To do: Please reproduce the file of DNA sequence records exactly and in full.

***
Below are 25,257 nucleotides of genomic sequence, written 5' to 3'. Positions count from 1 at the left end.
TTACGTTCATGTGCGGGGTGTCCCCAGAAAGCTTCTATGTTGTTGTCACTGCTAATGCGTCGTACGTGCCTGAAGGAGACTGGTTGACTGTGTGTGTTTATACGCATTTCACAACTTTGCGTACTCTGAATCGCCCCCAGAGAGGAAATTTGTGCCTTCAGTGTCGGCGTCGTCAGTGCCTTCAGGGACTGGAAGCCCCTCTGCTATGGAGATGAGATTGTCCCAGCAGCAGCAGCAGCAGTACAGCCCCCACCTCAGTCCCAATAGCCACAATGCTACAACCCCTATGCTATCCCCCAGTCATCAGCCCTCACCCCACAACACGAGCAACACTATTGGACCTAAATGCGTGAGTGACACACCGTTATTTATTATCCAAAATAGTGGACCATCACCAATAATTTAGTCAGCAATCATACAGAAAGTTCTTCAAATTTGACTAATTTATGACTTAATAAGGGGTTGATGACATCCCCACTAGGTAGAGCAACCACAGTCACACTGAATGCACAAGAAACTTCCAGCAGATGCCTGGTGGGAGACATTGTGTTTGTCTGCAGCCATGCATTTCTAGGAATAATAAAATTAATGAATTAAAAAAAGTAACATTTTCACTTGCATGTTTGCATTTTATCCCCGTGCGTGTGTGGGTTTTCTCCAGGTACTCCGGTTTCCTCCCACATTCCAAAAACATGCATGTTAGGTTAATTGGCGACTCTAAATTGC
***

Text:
Below are 25,257 nucleotides of genomic sequence, written 5' to 3'. Positions count from 1 at the left end.
TTACGTTCATGTGCGGGGTGTCCCCAGAAAGCTTCTATGTTGTTGTCACTGCTAATGCGTCGTACGTGCCTGAAGGAGACTGGTTGACTGTGTGTGTTTATACGCATTTCACAACTTTGCGTACTCTGAATCGCCCCCAGAGAGGAAATTTGTGCCTTCAGTGTCGGCGTCGTCAGTGCCTTCAGGGACTGGAAGCCCCTCTGCTATGGAGATGAGATTGTCCCAGCAGCAGCAGCAGCAGTACAGCCCCCACCTCAGTCCCAATAGCCACAATGCTACAACCCCTATGCTATCCCCCAGTCATCAGCCCTCACCCCACAACACGAGCAACACTATTGGACCTAAATGCGTGAGTGACACACCGTTATTTATTATCCAAAATAGTGGACCATCACCAATAATTTAGTCAGCAATCATACAGAAAGTTCTTCAAATTTGACTAATTTATGACTTAATAAGGGGTTGATGACATCCCCACTAGGTAGAGCAACCACAGTCACACTGAATGCACAAGAAACTTCCAGCAGATGCCTGGTGGGAGACATTGTGTTTGTCTGCAGCCATGCATTTCTAGGAATAATAAAATTAATGAATTAAAAAAAGTAACATTTTCACTTGCATGTTTGCATTTTATCCCCGTGCGTGTGTGGGTTTTCTCCAGGTACTCCGGTTTCCTCCCACATTCCAAAAACATGCATGTTAGGTTAATTGGCGACTCTAAATTGC